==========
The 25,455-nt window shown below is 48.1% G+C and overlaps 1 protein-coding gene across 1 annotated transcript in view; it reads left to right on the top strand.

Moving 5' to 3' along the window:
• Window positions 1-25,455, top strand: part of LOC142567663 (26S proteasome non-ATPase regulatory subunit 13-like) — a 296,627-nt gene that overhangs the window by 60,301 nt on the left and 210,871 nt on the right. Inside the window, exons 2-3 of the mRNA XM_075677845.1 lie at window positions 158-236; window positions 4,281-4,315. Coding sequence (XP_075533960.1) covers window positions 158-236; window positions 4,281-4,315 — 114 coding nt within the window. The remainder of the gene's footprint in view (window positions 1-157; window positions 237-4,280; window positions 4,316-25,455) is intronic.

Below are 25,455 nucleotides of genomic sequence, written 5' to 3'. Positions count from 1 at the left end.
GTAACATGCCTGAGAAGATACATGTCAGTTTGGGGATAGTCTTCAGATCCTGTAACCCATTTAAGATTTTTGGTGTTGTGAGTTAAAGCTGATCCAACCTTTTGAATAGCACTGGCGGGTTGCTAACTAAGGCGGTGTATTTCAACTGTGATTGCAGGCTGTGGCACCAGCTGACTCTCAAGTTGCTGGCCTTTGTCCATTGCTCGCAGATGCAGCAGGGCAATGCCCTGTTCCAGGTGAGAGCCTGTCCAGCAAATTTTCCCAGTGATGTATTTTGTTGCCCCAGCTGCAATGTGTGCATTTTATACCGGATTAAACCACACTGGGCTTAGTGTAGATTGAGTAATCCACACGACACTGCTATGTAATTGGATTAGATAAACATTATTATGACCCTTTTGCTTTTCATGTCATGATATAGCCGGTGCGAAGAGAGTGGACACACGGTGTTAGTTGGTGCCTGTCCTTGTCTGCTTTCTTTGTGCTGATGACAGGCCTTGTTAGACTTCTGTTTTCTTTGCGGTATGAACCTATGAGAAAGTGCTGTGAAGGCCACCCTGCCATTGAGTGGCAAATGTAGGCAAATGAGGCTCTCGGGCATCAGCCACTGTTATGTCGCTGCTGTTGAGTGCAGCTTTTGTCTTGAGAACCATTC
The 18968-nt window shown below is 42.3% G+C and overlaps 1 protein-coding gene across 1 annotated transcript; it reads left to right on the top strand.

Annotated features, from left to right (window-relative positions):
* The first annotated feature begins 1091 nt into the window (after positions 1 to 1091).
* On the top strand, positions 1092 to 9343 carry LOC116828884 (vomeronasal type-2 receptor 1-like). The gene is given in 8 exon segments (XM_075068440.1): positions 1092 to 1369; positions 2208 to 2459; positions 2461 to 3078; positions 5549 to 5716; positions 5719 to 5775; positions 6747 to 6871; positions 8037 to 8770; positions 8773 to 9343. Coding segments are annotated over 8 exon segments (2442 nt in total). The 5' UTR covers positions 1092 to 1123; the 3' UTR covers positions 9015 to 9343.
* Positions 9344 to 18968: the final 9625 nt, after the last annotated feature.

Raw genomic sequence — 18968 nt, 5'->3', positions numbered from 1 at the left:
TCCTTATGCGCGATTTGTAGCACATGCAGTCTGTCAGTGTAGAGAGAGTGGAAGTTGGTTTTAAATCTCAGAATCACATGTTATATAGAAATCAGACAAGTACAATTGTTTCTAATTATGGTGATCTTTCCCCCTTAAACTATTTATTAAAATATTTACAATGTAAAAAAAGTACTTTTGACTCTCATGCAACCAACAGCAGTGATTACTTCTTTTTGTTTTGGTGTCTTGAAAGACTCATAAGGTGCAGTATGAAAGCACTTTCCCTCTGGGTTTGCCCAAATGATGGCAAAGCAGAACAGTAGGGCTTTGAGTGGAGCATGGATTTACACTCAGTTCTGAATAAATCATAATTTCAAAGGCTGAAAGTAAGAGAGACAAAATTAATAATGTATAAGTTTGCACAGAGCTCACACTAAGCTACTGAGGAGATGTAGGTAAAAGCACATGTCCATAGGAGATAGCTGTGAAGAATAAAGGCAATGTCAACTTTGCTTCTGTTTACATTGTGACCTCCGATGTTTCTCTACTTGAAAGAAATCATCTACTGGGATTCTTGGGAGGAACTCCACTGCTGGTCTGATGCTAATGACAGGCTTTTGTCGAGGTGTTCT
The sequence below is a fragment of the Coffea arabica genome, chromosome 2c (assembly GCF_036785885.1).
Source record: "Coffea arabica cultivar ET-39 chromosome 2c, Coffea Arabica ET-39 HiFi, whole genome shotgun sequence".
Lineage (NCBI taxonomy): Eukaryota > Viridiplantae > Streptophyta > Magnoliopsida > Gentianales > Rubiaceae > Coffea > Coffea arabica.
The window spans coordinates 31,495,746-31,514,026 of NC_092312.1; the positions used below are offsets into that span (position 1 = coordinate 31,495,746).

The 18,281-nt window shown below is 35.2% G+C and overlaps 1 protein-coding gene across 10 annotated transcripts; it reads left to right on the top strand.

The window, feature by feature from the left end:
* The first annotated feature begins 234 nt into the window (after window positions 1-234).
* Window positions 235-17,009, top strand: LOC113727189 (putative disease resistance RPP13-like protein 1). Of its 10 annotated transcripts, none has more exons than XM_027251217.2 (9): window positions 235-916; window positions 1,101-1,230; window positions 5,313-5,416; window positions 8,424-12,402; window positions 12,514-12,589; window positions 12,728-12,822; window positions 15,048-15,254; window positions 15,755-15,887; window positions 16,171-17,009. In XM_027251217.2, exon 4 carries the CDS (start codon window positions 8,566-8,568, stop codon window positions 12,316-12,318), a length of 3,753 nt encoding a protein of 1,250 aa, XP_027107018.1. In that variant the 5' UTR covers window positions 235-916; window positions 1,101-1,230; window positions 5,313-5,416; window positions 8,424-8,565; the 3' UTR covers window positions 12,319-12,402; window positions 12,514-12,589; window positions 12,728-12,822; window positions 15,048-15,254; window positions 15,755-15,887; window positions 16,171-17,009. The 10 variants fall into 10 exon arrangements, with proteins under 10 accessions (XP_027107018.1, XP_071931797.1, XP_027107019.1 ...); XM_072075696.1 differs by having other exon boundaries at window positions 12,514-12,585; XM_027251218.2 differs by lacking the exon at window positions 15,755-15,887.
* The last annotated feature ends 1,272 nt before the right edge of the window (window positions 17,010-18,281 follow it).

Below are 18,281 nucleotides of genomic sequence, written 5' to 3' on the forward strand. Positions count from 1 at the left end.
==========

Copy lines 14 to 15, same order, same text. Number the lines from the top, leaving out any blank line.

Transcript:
Source record: "Coffea arabica cultivar ET-39 chromosome 2c, Coffea Arabica ET-39 HiFi, whole genome shotgun sequence".
Lineage (NCBI taxonomy): Eukaryota > Viridiplantae > Streptophyta > Magnoliopsida > Gentianales > Rubiaceae > Coffea > Coffea arabica.